As a novel chemical engineering unit operation, membrane separation has many advantages such as high efficiency and energy saving. Recently, at nanoscale, the increasingly anomalous phenomena of ultra-fast flux and breaking the tradeoff between flux and selectivity are found in membrane separations (such as pervaporation, reverse osmosis, nano-filtration, etc.), which promote considerable attentions. However, traditional models or mechanisms fail to explain these phenomena or to predict the behavior. The main reason of this is that when the size of systems shrinks to nanoscale, the intermolecular forces between the fluids and membrane pore wall (including primarily steric interactions/hydration, van der Waals interactions and electrostatic interactions) have become the most prominent ones in nanoconfined systems, which make significant contributions to mass-transfer and engender unique performance. The relevant mass-transfer theories especially under nanoconfinement lacks common mass-transfer mechanism and controlling methods for these abnormal phenomena on its mass-transfer, severely restricting the design and development of related membrane materials. To quantitatively describe the nanoconfined membrane process, a universal theoretical framework for nanoconfined mass-transfer is needed and then the contributions of various influencing factors at nanoscale to the flux and selectivity should be illustrated quantitatively. In this review, we first analyzed the challenges of classical mass-transfer models in the confinement conditions, such as solution-diffusion model to dense membrane. The main problem can be attributed to that these models in essence describe an equilibrium state plus a dynamic process, which not includes the interfacial influence. Secondly, we explored the application of non-equilibrium thermodynamics linearization method in establishing the mass-transfer model under nanoconfinement. We simplified the interfacial phenomenon to assume that system located at a distance close to interface can be regarded as a microelement and its deviation from equilibrium remained in the linear region. We established a model to describe nano- and micro-interfacial transfer confined in a complex structure, using CO2 separation by ionic liquids as an example, assuming that the transfer in phase interface comprised two steps (surface reaction and diffusion) in the same phase. The mass-transfer model on the basis of linear non-equilibrium thermodynamics was proven to decouple reaction and transfer more effectively for achieving process intensification by adjusting easy-to-control factors, compared with the classical solution-diffusion model. Thirdly, the factors affecting the behavior of the confined fluid molecules were so complex that it was difficult to do single-factor analysis and to determine controlling factors. Related advances on the analysis of the influencing factor for nanoconfined mass-transfer were further explored. We evaluated the effects of the influencing factors for water molecules transfer in various nanochannels or nanotubes, including pore size, pore wall hydrophilicity, pore geometrical shape and pore mouth modification, based on the numerous results derived from molecular simulation and experimental method. Finally, we had a brief conclusion and summarized the development directions. (1) Linear non-equilibrium thermodynamics method has great potential in the modeling of mass-transfer at nanoscale. (2) Experimentally synthesizing ordered nanochannel material should be encouraged to build a platform for comparison of the factor analysis results from molecular simulation and experiment. (3) The original experimental characterization methods are expected to be developed to probe the intermolecular interactions quantitatively.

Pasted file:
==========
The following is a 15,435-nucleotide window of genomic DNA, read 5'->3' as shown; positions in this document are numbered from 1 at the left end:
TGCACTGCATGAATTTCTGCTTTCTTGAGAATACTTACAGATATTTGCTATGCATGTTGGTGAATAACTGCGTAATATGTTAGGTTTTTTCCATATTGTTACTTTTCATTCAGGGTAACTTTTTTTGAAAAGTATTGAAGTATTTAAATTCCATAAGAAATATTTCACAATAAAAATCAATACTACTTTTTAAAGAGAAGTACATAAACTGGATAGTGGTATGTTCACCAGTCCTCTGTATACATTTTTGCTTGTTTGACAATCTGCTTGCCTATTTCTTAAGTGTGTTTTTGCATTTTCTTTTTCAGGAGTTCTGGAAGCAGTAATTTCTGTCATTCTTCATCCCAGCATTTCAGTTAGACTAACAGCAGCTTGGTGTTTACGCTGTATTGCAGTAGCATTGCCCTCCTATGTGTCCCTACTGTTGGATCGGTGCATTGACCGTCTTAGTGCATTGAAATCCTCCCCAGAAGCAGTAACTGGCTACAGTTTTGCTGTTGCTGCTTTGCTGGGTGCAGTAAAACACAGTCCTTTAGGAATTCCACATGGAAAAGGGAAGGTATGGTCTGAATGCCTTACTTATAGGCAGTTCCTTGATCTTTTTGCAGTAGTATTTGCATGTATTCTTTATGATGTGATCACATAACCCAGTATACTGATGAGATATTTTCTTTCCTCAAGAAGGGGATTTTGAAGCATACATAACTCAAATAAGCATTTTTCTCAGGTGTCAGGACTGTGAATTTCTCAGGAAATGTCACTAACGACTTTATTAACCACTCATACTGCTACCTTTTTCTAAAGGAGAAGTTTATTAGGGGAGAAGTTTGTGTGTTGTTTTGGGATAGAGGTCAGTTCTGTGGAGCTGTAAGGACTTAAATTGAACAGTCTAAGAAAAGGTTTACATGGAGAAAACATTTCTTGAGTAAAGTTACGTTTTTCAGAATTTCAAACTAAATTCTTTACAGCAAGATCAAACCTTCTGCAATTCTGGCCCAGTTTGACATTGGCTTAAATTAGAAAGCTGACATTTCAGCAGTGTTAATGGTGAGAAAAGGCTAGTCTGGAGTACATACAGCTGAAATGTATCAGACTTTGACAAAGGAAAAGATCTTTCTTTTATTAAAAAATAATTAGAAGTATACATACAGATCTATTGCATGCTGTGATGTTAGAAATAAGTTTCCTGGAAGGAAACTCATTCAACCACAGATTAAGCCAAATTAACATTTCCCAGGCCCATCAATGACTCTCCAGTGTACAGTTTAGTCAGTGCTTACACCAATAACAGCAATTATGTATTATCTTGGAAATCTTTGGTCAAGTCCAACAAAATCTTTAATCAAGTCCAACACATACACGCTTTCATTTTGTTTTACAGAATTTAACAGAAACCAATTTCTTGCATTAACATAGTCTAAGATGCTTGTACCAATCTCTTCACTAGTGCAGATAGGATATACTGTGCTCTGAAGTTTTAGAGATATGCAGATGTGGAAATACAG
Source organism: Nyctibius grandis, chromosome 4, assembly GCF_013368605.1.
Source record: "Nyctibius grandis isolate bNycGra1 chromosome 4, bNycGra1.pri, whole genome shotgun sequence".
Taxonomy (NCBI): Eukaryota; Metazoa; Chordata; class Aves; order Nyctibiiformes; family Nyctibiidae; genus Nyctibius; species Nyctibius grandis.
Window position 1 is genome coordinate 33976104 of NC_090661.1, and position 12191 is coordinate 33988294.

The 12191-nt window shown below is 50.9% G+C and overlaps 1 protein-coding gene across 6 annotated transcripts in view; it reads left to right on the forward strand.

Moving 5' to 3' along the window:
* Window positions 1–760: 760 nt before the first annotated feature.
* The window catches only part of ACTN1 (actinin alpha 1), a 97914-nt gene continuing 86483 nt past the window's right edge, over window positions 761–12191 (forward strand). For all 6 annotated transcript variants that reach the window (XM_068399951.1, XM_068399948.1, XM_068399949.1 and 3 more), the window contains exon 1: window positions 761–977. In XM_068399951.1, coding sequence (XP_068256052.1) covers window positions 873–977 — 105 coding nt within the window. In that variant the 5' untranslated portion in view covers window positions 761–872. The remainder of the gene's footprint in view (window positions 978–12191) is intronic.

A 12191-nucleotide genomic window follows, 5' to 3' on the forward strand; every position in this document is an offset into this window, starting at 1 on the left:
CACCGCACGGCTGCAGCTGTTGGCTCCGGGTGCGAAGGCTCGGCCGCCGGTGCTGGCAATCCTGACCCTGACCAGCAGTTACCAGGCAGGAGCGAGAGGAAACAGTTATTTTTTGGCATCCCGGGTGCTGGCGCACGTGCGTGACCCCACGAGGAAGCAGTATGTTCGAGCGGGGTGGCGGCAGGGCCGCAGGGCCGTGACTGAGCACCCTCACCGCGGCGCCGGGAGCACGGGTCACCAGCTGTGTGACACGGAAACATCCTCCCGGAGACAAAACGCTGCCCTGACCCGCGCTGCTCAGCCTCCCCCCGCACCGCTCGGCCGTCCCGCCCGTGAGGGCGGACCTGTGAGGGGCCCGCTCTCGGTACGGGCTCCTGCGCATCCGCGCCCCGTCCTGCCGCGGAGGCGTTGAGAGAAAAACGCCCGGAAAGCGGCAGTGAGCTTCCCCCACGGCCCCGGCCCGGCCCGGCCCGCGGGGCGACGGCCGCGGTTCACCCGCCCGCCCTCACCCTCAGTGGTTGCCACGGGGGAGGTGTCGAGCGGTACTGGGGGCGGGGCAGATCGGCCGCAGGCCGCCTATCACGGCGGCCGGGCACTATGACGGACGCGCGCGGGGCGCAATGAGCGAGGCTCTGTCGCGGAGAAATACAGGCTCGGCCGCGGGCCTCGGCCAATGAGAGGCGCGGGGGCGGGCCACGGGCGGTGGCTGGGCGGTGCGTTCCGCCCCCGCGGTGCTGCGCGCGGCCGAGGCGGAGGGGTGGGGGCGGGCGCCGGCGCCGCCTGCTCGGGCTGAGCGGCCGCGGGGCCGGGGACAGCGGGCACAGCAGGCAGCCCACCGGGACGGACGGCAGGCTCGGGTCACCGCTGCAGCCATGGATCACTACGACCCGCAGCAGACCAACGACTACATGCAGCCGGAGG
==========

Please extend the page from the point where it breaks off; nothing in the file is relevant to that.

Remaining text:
- Molecular simulation